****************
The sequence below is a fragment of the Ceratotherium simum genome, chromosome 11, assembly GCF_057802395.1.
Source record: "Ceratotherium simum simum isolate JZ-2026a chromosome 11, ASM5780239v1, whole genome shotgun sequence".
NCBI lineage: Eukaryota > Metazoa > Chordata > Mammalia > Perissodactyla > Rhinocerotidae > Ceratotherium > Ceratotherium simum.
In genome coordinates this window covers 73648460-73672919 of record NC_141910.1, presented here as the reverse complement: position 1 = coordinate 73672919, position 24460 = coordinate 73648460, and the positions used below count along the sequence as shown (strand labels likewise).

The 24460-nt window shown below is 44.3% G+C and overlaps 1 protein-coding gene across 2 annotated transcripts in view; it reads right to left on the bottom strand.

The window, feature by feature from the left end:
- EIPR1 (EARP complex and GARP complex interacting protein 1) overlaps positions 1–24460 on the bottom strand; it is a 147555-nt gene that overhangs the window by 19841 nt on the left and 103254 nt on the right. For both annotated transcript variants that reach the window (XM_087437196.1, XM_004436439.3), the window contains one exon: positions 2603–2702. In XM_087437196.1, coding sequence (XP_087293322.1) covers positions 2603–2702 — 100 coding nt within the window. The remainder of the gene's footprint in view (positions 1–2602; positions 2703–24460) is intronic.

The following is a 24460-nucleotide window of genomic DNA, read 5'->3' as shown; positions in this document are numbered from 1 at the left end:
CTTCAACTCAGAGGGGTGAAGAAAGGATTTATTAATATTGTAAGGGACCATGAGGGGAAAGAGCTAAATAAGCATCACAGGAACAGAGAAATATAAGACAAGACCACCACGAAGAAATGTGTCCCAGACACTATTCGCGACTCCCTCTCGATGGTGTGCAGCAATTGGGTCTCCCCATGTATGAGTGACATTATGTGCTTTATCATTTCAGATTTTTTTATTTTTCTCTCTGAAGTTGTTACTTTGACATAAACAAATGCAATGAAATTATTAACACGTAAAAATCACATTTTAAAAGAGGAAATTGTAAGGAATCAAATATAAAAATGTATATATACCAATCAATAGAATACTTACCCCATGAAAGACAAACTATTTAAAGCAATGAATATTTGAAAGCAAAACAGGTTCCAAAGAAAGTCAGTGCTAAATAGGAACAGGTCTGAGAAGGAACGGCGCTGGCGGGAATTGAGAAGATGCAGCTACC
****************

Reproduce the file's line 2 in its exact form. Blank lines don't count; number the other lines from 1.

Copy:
Source record: "Ceratotherium simum simum isolate JZ-2026a chromosome 11, ASM5780239v1, whole genome shotgun sequence".